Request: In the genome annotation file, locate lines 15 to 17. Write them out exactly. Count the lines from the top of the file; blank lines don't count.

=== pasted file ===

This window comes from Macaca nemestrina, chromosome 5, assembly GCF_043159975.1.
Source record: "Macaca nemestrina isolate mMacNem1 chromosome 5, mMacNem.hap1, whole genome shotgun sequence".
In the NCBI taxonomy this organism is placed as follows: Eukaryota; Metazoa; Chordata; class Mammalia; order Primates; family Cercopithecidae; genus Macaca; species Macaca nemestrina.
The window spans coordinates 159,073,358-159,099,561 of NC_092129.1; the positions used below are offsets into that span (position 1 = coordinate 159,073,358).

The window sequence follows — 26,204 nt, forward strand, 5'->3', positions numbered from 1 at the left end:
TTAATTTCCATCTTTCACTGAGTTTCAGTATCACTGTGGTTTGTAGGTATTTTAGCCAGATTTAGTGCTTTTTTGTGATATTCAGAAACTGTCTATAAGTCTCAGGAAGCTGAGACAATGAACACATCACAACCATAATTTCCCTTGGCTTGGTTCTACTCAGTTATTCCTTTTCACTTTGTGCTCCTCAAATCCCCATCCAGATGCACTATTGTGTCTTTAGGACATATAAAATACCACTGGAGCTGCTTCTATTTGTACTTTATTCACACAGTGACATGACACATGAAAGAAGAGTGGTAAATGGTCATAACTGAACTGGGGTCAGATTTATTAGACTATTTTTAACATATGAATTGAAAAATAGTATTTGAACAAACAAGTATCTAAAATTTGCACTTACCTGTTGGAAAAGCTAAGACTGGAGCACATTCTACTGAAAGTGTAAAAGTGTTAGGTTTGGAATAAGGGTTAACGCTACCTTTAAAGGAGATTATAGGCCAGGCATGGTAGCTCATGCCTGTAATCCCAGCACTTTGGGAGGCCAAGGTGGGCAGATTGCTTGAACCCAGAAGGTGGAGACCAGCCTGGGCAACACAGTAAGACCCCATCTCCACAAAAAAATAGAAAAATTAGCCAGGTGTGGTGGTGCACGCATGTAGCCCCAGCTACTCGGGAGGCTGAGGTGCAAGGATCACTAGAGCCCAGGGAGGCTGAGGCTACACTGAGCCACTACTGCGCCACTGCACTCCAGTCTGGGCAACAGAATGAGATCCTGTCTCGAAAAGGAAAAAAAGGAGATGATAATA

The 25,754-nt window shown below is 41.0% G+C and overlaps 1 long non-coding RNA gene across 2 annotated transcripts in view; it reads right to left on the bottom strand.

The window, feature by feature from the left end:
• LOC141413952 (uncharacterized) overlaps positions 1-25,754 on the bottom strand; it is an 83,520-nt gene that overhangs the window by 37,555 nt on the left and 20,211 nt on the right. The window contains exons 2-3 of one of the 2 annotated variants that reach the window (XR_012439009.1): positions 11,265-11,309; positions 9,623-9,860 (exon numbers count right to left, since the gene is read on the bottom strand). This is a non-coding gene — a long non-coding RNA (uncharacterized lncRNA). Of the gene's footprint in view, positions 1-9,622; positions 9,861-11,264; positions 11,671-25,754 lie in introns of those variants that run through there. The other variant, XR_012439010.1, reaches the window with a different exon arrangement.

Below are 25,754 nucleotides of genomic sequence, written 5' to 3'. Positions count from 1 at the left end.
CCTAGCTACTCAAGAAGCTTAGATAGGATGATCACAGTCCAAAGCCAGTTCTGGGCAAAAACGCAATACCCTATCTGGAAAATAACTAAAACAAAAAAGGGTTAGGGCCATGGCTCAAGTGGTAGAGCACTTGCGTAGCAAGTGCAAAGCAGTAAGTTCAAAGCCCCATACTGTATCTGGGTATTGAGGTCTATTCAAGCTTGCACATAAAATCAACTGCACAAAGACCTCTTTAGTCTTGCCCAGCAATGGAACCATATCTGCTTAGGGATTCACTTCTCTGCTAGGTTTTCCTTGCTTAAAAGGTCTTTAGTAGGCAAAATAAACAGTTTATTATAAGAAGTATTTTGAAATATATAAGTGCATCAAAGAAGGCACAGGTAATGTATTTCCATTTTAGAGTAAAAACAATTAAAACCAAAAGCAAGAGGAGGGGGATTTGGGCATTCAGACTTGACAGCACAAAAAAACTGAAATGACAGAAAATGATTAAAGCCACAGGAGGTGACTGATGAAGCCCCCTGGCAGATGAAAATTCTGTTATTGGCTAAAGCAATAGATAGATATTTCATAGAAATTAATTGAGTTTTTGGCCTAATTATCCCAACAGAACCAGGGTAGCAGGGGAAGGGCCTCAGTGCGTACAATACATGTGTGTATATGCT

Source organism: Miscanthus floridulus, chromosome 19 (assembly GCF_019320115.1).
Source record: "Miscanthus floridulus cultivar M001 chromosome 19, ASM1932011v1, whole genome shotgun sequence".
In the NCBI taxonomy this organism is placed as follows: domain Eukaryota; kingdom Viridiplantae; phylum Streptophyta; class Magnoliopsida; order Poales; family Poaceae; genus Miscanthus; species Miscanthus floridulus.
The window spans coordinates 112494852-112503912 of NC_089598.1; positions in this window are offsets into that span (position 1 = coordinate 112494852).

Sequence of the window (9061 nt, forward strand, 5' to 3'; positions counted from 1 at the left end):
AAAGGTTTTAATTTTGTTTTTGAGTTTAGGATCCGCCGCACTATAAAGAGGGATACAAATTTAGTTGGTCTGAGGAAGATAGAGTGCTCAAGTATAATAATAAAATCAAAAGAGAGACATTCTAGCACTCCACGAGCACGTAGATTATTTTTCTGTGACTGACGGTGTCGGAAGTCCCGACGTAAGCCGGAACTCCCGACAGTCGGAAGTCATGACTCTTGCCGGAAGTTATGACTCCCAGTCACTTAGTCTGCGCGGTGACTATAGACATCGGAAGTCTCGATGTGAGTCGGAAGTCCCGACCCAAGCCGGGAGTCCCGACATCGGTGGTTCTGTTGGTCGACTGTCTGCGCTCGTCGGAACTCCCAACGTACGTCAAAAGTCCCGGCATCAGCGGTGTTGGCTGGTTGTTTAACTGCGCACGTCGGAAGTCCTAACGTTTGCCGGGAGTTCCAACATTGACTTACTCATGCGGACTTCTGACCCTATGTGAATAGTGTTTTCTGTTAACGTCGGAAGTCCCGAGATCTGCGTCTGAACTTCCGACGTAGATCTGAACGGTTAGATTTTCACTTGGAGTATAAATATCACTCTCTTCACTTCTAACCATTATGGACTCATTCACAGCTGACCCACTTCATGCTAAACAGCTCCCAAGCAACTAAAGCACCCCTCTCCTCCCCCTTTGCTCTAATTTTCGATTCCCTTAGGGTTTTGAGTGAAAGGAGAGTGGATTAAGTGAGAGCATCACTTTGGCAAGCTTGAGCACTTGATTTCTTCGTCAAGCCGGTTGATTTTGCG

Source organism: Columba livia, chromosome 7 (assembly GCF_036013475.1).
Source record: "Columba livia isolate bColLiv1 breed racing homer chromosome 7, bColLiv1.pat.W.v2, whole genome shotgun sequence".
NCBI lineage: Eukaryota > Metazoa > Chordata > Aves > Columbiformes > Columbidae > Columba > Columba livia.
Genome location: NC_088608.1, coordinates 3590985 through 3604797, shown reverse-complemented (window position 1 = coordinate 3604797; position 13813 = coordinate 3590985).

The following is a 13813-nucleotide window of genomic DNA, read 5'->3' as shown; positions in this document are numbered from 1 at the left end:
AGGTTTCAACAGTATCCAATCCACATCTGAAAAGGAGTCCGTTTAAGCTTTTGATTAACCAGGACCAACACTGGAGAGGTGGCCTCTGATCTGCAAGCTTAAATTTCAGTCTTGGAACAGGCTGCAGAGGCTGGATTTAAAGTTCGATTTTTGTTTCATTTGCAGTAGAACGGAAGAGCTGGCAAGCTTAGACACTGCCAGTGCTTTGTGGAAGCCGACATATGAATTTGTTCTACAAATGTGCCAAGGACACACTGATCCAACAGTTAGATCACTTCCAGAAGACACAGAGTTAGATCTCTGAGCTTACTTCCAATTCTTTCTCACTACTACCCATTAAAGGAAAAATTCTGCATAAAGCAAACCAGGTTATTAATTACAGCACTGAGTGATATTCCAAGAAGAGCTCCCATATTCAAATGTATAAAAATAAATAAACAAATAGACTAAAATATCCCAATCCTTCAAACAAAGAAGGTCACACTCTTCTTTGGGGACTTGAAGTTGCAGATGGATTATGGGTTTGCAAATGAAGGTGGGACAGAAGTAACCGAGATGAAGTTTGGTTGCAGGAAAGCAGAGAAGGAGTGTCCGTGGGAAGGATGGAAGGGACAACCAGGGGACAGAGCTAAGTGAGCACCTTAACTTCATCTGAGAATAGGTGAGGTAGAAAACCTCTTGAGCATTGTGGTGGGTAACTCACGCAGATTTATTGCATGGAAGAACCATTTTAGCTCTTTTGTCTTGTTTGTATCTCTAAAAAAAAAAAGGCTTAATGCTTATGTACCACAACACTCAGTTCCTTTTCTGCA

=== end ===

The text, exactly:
The window spans coordinates 112494852-112503912 of NC_089598.1; positions in this window are offsets into that span (position 1 = coordinate 112494852).

Sequence of the window (9061 nt, forward strand, 5' to 3'; positions counted from 1 at the left end):
AAAGGTTTTAATTTTGTTTTTGAGTTTAGGATCCGCCGCACTATAAAGAGGGATACAAATTTAGTTGGTCTGAGGAAGATAGAGTGCTCAAGTATAATAATAAAATCAAAAGAGAGACATTCTAGCACTCCACGAGCACGTAGATTATTTTTCTGTGACTGACGGTGTCGGAAGTCCCGACGTAAGCCGGAACTCCCGACAGTCGGAAGTCATGACTCTTGCCGGAAGTTATGACTCCCAGTCACTTAGTCTGCGCGGTGACTATAGACATCGGAAGTCTCGATGTGAGTCGGAAGTCCCGACCCAAGCCGGGAGTCCCGACATCGGTGGTTCTGTTGGTCGACTGTCTGCGCTCGTCGGAACTCCCAACGTACGTCAAAAGTCCCGGCATCAGCGGTGTTGGCTGGTTGTTTAACTGCGCACGTCGGAAGTCCTAACGTTTGCCGGGAGTTCCAACATTGACTTACTCATGCGGACTTCTGACCCTATGTGAATAGTGTTTTCTGTTAACGTCGGAAGTCCCGAGATCTGCGTCTGAACTTCCGACGTAGATCTGAACGGTTAGATTTTCACTTGGAGTATAAATATCACTCTCTTCACTTCTAACCATTATGGACTCATTCACAGCTGACCCACTTCATGCTAAACAGCTCCCAAGCAACTAAAGCACCCCTCTCCTCCCCCTTTGCTCTAATTTTCGATTCCCTTAGGGTTTTGAGTGAAAGGAGAGTGGATTAAGTGAGAGCATCACTTTGGCAAGCTTGAGCACTTGATTTCTTCGTCAAGCCGGTTGATTTTGCG